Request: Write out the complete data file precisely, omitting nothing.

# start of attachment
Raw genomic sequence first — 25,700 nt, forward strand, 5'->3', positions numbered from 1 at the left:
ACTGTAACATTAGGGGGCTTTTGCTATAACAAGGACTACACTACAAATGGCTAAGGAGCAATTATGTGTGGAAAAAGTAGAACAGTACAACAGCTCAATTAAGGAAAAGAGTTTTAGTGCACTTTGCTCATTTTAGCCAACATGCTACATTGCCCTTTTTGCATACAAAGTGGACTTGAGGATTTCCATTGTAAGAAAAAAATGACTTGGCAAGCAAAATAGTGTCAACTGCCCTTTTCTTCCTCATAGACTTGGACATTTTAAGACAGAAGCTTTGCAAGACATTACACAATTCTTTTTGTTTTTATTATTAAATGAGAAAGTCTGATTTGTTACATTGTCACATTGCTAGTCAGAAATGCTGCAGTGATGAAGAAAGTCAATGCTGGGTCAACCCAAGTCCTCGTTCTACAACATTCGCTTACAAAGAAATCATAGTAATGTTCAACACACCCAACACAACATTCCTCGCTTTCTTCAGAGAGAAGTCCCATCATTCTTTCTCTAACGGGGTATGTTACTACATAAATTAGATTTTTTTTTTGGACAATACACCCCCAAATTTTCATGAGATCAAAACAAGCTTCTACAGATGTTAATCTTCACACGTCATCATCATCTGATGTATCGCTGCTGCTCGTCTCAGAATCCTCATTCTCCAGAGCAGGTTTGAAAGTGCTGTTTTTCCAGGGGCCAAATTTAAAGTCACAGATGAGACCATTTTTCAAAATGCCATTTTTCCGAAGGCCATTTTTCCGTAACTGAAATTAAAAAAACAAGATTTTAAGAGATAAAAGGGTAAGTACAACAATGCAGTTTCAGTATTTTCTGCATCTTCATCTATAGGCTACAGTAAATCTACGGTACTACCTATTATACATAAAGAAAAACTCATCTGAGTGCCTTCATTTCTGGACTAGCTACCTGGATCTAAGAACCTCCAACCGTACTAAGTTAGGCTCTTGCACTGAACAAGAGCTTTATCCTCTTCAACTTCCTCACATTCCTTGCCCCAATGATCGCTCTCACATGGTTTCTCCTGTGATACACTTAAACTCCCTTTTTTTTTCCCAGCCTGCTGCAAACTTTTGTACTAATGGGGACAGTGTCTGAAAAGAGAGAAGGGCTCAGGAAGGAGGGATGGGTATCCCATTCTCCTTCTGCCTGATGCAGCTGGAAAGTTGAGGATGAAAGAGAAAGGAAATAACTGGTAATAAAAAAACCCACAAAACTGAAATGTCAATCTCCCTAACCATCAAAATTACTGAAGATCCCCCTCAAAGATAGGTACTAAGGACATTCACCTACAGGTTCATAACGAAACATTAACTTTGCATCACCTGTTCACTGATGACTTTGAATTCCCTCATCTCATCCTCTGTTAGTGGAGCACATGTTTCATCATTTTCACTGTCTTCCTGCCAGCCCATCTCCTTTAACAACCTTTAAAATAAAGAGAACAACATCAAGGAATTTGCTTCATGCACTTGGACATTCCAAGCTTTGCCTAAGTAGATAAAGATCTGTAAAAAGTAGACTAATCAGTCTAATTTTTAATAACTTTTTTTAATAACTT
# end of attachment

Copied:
Raw genomic sequence first — 25,700 nt, forward strand, 5'->3', positions numbered from 1 at the left:
ACTGTAACATTAGGGGGCTTTTGCTATAACAAGGACTACACTACAAATGGCTAAGGAGCAATTATGTGTGGAAAAAGTAGAACAGTACAACAGCTCAATTAAGGAAAAGAGTTTTAGTGCACTTTGCTCATTTTAGCCAACATGCTACATTGCCCTTTTTGCATACAAAGTGGACTTGAGGATTTCCATTGTAAGAAAAAAATGACTTGGCAAGCAAAATAGTGTCAACTGCCCTTTTCTTCCTCATAGACTTGGACATTTTAAGACAGAAGCTTTGCAAGACATTACACAATTCTTTTTGTTTTTATTATTAAATGAGAAAGTCTGATTTGTTACATTGTCACATTGCTAGTCAGAAATGCTGCAGTGATGAAGAAAGTCAATGCTGGGTCAACCCAAGTCCTCGTTCTACAACATTCGCTTACAAAGAAATCATAGTAATGTTCAACACACCCAACACAACATTCCTCGCTTTCTTCAGAGAGAAGTCCCATCATTCTTTCTCTAACGGGGTATGTTACTACATAAATTAGATTTTTTTTTTGGACAATACACCCCCAAATTTTCATGAGATCAAAACAAGCTTCTACAGATGTTAATCTTCACACGTCATCATCATCTGATGTATCGCTGCTGCTCGTCTCAGAATCCTCATTCTCCAGAGCAGGTTTGAAAGTGCTGTTTTTCCAGGGGCCAAATTTAAAGTCACAGATGAGACCATTTTTCAAAATGCCATTTTTCCGAAGGCCATTTTTCCGTAACTGAAATTAAAAAAACAAGATTTTAAGAGATAAAAGGGTAAGTACAACAATGCAGTTTCAGTATTTTCTGCATCTTCATCTATAGGCTACAGTAAATCTACGGTACTACCTATTATACATAAAGAAAAACTCATCTGAGTGCCTTCATTTCTGGACTAGCTACCTGGATCTAAGAACCTCCAACCGTACTAAGTTAGGCTCTTGCACTGAACAAGAGCTTTATCCTCTTCAACTTCCTCACATTCCTTGCCCCAATGATCGCTCTCACATGGTTTCTCCTGTGATACACTTAAACTCCCTTTTTTTTTCCCAGCCTGCTGCAAACTTTTGTACTAATGGGGACAGTGTCTGAAAAGAGAGAAGGGCTCAGGAAGGAGGGATGGGTATCCCATTCTCCTTCTGCCTGATGCAGCTGGAAAGTTGAGGATGAAAGAGAAAGGAAATAACTGGTAATAAAAAAACCCACAAAACTGAAATGTCAATCTCCCTAACCATCAAAATTACTGAAGATCCCCCTCAAAGATAGGTACTAAGGACATTCACCTACAGGTTCATAACGAAACATTAACTTTGCATCACCTGTTCACTGATGACTTTGAATTCCCTCATCTCATCCTCTGTTAGTGGAGCACATGTTTCATCATTTTCACTGTCTTCCTGCCAGCCCATCTCCTTTAACAACCTTTAAAATAAAGAGAACAACATCAAGGAATTTGCTTCATGCACTTGGACATTCCAAGCTTTGCCTAAGTAGATAAAGATCTGTAAAAAGTAGACTAATCAGTCTAATTTTTAATAACTTTTTTTAATAACTT